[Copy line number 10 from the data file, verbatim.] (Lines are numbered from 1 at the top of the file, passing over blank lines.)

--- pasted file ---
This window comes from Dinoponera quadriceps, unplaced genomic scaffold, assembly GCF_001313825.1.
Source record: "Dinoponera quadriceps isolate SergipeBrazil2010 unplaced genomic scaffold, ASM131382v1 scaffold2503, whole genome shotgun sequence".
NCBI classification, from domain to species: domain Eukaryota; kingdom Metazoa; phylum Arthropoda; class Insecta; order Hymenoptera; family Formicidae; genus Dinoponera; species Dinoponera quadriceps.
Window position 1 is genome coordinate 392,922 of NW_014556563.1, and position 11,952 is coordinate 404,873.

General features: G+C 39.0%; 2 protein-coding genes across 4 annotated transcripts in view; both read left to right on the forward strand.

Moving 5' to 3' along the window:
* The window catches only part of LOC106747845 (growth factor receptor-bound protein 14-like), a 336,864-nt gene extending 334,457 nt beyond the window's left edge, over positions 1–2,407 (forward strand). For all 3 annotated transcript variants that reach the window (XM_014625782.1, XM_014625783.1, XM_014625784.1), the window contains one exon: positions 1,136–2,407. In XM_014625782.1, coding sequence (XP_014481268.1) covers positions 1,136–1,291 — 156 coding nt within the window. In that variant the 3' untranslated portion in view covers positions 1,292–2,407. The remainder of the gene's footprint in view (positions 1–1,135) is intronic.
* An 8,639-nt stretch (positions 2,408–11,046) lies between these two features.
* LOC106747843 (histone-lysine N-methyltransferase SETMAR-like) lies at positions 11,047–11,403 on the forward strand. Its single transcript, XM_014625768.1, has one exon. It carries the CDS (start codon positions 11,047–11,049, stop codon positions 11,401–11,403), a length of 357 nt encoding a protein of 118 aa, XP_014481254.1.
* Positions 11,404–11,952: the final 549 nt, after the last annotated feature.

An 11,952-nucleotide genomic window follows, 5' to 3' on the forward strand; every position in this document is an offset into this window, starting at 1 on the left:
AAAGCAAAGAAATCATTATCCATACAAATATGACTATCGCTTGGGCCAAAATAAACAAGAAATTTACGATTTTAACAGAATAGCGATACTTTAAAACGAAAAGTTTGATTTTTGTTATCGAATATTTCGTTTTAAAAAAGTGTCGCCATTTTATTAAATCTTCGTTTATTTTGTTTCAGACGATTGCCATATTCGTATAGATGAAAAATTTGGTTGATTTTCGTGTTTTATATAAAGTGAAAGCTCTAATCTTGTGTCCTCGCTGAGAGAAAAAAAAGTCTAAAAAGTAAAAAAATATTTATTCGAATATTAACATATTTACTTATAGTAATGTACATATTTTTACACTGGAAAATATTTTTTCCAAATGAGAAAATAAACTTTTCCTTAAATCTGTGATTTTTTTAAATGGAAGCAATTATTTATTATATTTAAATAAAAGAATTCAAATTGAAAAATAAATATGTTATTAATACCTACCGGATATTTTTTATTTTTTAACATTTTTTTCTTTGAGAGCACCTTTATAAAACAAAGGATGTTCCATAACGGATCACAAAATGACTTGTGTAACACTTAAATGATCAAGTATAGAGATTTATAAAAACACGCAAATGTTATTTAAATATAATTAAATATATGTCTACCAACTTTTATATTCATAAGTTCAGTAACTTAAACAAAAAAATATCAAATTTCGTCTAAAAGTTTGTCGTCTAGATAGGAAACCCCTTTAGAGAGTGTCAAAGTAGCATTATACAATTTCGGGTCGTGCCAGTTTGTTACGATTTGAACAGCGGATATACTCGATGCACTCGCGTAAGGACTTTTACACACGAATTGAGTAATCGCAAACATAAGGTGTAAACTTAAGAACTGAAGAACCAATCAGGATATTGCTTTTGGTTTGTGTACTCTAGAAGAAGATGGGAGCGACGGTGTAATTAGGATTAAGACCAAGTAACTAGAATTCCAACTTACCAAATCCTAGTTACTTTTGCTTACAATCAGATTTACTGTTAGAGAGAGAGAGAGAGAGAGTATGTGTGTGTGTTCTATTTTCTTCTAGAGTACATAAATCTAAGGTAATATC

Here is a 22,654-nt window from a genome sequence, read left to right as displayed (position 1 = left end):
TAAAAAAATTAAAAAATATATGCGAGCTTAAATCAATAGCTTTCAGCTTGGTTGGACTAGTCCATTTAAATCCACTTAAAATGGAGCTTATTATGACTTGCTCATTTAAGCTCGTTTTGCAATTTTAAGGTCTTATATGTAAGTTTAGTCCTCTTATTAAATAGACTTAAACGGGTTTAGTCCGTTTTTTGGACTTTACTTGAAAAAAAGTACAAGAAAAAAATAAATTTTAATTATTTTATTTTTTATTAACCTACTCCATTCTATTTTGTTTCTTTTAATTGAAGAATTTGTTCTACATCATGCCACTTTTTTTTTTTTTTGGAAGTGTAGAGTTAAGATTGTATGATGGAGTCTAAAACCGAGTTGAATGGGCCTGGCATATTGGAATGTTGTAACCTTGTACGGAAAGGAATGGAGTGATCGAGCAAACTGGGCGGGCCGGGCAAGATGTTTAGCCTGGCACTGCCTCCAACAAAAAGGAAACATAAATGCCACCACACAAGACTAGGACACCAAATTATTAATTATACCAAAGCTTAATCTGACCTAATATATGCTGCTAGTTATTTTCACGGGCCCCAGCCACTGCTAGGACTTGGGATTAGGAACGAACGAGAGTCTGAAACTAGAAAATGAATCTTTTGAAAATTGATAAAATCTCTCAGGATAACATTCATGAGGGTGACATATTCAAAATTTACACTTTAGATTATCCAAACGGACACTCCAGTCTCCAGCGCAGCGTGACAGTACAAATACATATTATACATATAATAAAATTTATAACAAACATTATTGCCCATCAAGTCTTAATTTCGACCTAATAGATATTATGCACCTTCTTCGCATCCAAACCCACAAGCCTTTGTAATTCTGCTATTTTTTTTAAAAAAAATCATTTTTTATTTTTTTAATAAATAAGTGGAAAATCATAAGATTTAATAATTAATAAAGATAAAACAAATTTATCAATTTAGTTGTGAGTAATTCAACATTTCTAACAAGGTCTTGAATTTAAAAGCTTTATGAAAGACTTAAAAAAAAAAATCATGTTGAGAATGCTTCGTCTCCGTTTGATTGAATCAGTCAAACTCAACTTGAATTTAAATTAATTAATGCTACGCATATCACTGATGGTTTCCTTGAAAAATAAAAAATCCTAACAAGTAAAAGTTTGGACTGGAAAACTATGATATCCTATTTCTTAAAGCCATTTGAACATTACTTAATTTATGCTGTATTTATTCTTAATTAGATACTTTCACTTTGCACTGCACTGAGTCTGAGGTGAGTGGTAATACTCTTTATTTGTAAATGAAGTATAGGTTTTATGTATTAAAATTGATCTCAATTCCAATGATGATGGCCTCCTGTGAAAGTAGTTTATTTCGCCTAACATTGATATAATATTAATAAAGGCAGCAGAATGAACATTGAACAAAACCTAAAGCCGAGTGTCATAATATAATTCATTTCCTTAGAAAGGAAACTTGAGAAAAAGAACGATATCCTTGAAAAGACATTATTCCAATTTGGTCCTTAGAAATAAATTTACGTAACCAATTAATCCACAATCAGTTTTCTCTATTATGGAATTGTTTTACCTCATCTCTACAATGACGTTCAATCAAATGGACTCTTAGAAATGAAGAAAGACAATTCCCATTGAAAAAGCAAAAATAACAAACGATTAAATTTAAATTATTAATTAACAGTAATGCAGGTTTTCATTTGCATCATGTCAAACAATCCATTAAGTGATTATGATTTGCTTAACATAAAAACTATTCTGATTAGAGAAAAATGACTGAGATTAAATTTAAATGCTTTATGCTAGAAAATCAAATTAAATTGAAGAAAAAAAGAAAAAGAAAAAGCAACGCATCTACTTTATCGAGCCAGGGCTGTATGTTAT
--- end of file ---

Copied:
* Positions 11,404–11,952: the final 549 nt, after the last annotated feature.